Neuropeptides, Processing Enzymes, and Drug Abuse

Project: Research project

Project Details

Description

DESCRIPTION (provided by applicant): Most studies on neuropeptides have been focused on peptides that are synthesized in the secretory pathway and released in a regulated manner when the cell is stimulated. We now refer to these molecules as classical neuropeptides, by analogy to the term classical neurotransmitters that is often used to describe molecules such as acetylcholine and dopamine which are stored in vesicles and secreted on demand, and distinct from non-classical neurotransmitters such as NO and anandamide that are synthesized in a regulated manner in the cytosol and then immediately secreted from the cell. Several lines of evidence point to a new group of signaling molecules, which we refer to as non-classical neuropeptides. These molecules are not produced in the secretory pathway by the conventional peptide processing enzymes, but are instead derived from cytosolic proteins by an unknown mechanism. There have been reports of bioactive peptides that are derived from cytosolic proteins, but the key experiments to establish these as non-classical neuropeptides have not yet been performed. We recently identified a number of hemoglobin-derived peptides in mouse brain, and several of these peptides (N-terminally extended forms of a peptide named hemopressin) were found to be agonists of CB1 cannabinoid receptors. These hemopressin peptides are present in mouse brain at levels comparable to many of the abundant neuropeptides, based on their signal strength in mass spectrometry, and are secreted from brain slices. Furthermore, we have found that hemoglobin mRNA is present in neuronal cultures, and recent reports from two other groups have shown the presence of hemoglobin mRNA and protein in neurons. The critical studies to establish hemopressin as a non-classical neuropeptide will be performed. Aim 1 will examine the enzymatic pathway by which hemopressin peptides are generated and degraded. Aim 2 will examine the mechanism by which hemopressin peptides are secreted from brain cells. Aim 3 will explore the mechanism(s) by which hemopressin peptides are regulated, either at the level of synthesis or secretion. These studies will contribute to a better understanding of the role of non-classical peptides in general, and on the hemopressin peptides in particular, which due to their activity at CB1 cannabinoid are relevant to drugs of abuse.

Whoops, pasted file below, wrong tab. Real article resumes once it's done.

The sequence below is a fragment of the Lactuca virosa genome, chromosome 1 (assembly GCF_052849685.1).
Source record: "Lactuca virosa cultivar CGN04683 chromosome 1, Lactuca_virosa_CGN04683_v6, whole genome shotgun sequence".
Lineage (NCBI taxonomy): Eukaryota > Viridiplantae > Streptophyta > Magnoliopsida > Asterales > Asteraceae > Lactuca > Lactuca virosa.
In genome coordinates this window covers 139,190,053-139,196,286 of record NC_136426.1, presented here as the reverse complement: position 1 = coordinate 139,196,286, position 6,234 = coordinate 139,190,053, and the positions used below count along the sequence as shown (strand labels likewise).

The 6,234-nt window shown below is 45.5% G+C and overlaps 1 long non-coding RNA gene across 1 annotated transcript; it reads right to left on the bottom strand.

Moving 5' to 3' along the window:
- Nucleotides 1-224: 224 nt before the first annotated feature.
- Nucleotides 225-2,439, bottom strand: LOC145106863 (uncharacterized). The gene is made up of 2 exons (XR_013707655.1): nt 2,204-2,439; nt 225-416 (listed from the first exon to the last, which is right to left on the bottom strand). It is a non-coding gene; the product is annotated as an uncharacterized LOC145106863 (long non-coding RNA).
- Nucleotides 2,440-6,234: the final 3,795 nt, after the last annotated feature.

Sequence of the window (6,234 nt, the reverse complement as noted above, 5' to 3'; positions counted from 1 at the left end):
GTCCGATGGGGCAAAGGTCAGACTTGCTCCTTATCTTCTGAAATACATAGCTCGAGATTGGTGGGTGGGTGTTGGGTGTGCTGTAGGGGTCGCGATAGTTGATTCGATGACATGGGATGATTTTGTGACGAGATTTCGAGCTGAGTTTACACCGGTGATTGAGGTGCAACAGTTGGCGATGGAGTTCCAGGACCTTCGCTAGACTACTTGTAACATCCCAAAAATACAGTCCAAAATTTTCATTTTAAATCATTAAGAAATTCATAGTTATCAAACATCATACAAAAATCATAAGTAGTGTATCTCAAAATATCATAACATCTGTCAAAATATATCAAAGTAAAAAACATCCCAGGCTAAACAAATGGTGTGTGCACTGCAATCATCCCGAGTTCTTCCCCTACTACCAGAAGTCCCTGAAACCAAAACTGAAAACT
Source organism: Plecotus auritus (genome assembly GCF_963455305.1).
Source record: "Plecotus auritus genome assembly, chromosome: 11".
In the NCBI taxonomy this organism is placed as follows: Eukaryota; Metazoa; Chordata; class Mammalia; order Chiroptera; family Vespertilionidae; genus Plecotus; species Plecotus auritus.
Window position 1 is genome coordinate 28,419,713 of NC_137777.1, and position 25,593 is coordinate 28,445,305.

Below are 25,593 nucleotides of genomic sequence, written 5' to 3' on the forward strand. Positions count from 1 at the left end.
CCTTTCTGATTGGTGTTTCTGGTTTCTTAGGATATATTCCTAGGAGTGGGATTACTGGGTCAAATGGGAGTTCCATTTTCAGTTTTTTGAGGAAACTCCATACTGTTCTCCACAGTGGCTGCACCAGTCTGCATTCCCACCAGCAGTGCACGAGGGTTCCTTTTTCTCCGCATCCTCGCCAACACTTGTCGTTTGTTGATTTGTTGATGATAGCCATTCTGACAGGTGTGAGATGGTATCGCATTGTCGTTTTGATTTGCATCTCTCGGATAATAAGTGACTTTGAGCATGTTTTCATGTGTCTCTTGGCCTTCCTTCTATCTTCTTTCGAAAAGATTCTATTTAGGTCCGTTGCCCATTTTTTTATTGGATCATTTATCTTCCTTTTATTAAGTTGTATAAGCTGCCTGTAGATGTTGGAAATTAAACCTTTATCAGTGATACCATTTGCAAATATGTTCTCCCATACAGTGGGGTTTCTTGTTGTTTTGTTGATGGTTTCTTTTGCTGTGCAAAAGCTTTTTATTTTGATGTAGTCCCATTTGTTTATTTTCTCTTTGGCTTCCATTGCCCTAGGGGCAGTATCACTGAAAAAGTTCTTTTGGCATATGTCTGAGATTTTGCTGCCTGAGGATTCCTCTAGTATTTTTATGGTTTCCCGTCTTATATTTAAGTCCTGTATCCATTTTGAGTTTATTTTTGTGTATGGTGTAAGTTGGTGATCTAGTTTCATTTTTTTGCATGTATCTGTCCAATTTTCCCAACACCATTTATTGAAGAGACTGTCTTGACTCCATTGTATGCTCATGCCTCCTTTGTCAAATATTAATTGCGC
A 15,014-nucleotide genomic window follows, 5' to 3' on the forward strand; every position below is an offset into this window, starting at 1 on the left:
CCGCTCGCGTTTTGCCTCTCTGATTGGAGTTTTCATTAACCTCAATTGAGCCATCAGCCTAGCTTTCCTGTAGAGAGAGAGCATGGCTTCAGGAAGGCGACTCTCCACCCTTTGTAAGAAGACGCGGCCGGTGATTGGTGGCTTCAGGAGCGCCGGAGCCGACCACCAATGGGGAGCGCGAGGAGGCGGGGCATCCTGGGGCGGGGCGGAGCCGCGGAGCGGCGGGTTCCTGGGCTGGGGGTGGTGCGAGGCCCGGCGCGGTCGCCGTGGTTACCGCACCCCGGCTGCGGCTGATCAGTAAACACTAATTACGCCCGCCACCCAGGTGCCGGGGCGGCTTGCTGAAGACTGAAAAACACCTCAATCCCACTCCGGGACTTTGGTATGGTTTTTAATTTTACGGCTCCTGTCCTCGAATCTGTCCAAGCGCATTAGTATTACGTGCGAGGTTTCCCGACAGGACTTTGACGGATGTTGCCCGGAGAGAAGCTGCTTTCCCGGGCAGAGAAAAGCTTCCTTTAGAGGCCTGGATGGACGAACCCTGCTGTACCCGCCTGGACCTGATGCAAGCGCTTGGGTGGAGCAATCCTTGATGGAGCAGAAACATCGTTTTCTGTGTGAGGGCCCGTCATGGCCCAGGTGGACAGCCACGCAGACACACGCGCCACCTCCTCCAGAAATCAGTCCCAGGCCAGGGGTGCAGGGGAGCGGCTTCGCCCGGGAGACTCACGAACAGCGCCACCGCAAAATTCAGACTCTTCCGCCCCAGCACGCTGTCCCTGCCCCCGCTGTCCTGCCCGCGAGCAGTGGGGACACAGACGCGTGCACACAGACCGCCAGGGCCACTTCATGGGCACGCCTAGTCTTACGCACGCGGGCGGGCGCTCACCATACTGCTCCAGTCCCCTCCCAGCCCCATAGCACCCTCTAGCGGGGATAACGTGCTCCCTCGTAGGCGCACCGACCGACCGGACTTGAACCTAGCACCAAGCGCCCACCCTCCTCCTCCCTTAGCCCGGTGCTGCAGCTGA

StatusFinished
Effective start/end date12/31/894/30/17

Funding

  • NATIONAL INSTITUTE ON DRUG ABUSE
  • NATIONAL INSTITUTE ON DRUG ABUSE: $519,216.00
  • NATIONAL INSTITUTE ON DRUG ABUSE: $375,750.00
  • NATIONAL INSTITUTE ON DRUG ABUSE: $331,990.00
  • NATIONAL INSTITUTE ON DRUG ABUSE
  • NATIONAL INSTITUTE ON DRUG ABUSE
  • NATIONAL INSTITUTE ON DRUG ABUSE
  • NATIONAL INSTITUTE ON DRUG ABUSE: $318,720.00
  • NATIONAL INSTITUTE ON DRUG ABUSE
  • NATIONAL INSTITUTE ON DRUG ABUSE: $292,175.00
  • NATIONAL INSTITUTE ON DRUG ABUSE
  • NATIONAL INSTITUTE ON DRUG ABUSE: $332,000.00
  • NATIONAL INSTITUTE ON DRUG ABUSE: $375,750.00
  • NATIONAL INSTITUTE ON DRUG ABUSE
  • NATIONAL INSTITUTE ON DRUG ABUSE
  • NATIONAL INSTITUTE ON DRUG ABUSE
  • NATIONAL INSTITUTE ON DRUG ABUSE: $375,750.00
  • NATIONAL INSTITUTE ON DRUG ABUSE: $534,624.00
  • NATIONAL INSTITUTE ON DRUG ABUSE: $109,007.00
  • NATIONAL INSTITUTE ON DRUG ABUSE: $432,533.00
  • NATIONAL INSTITUTE ON DRUG ABUSE: $332,000.00
  • NATIONAL INSTITUTE ON DRUG ABUSE: $218,013.00
  • NATIONAL INSTITUTE ON DRUG ABUSE
  • NATIONAL INSTITUTE ON DRUG ABUSE: $544,988.00
  • NATIONAL INSTITUTE ON DRUG ABUSE: $332,000.00
  • NATIONAL INSTITUTE ON DRUG ABUSE
  • NATIONAL INSTITUTE ON DRUG ABUSE: $514,549.00

ASJC

  • Endocrine and Autonomic Systems
  • Psychiatry and Mental health
  • Genetics
  • Biochemistry
  • Cell Biology

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